I think it’s a remarkable document…I assume he's talking about slavery and racism. The Constitution does not even mention slavery or race. The blind spot was in the culture. The document itself was not sullied by slavery, and the Constitution was used to justify the correction of that flaw (which was far from unique in the world at that time.) No change to the document was necessary, though an amendment was made to clarify that race doesn't determine personhood -- men who were created equal and endowed by their creator, etc, etc.
The original Constitution as well as the Civil War Amendments…but I think it is an imperfect document, and I think it is a document that reflects some deep flaws in American culture, the Colonial culture nascent at that time.
African-Americans were not — first of all they weren’t African-Americans — the Africans at the time were not considered as part of the polity that was of concern to the Framers. I think that as Richard said it was a ‘nagging problem’ in the same way that these days we might think of environmental issues, or some other problem where you have to balance cost-benefits, as opposed to seeing it as a moral problem involving persons of moral worth.
And in that sense, I think we can say that the Constitution reflected an enormous blind spot in this culture that carries on until this day, and that the Framers had that same blind spot. I don’t think the two views are contradictory, to say that it was a remarkable political document that paved the way for where we are now, and to say that it also reflected the fundamental flaw of this country that continues to this day.
To add to the Constitution the idea that people should be treated differently according to their ethnic backgrounds would be to introduce the non-existent flaw he wants to "correct" in the first place and could be used to justify all kinds of injustices.
Despite the media hype that we need to rehabilitate ourselves in the eyes of the world, the United States of America remains the number one destination of immigrants from around the world, some of whom take desperate chances with their lives to get here, whether across the waters of the Caribbean or by crossing our dangerous southwest desert.Read those last two paragraphs again.
Even when dozens of governments around the world join the United States in coordinated efforts to fight international terrorism, the media will call our actions "unilateral" if some demagogues in France or Germany spout off against us.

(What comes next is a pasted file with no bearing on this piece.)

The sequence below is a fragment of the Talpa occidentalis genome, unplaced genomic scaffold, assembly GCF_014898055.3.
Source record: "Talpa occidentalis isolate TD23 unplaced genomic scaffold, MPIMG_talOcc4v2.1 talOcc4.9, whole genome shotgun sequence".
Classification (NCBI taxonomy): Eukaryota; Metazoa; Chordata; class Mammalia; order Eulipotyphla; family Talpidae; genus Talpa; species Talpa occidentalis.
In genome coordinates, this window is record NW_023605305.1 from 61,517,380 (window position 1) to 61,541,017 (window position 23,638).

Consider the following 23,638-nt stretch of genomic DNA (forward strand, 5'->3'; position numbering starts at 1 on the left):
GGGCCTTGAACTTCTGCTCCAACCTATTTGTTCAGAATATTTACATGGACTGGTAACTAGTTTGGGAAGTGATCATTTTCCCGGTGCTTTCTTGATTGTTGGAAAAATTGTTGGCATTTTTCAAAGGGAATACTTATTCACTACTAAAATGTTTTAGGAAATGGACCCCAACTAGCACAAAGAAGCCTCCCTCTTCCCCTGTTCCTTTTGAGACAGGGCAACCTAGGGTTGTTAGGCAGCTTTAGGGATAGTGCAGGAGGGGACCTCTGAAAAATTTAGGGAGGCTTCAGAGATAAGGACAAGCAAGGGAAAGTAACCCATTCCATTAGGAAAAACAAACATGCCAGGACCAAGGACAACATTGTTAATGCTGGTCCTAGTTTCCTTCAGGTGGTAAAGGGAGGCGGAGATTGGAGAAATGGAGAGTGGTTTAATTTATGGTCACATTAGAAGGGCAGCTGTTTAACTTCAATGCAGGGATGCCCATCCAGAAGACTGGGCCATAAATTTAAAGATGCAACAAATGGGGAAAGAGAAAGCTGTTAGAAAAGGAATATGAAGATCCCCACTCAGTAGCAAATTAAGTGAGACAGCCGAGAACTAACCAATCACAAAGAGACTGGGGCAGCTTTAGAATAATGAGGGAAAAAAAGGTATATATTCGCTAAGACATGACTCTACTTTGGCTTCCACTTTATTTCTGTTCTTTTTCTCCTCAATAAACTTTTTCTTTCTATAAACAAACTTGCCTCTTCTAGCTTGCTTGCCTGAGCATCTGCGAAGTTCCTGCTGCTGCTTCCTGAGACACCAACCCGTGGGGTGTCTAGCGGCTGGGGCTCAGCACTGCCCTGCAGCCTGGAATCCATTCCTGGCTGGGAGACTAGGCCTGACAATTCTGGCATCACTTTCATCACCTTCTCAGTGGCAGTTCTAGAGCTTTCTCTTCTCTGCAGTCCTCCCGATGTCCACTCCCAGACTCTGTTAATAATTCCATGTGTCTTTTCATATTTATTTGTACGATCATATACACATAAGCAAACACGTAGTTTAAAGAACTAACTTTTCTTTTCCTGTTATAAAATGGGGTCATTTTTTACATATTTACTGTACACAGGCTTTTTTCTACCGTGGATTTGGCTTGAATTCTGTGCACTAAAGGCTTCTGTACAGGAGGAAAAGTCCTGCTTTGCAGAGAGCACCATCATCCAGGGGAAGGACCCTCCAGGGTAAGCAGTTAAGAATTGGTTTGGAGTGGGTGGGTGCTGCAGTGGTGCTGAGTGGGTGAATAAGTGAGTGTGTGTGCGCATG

The American nuclear umbrella has enabled Western European nations to escape responsibility for their own military survival for more than half a century.
Lack of responsibility has bred irresponsibility, one sign of which are unionized troops in NATO and NATO bomber pilots who have office hours when they will and will not fly, not to mention NATO troops letting American troops handle the really dangerous fighting in Afghanistan.
Maybe the time is overdue for NATO to try to rehabilitate itself and for Americans to stop trying to be "citizens of the world."
Lack of responsibility has bred irresponsibility, one sign of which are unionized troops in NATO and NATO bomber pilots who have office hours when they will and will not fly, not to mention NATO troops letting American troops handle the really dangerous fighting in Afghanistan.
Maybe the time is overdue for NATO to try to rehabilitate itself and for Americans to stop trying to be "citizens of the world.
Went out to California to visit some family for about a week. It was actually a nice vacation (mostly) from the political scene.
Since I was in sunny California I did look around at the political signs and bumperstickers. I did see the occasional McCain sign, but they were vastly outnumbered. I had to roll my eyes when I overheard a conversation in a restaurant on pollution laws and such where the person flat out said "well, we set the standard for the rest of the country."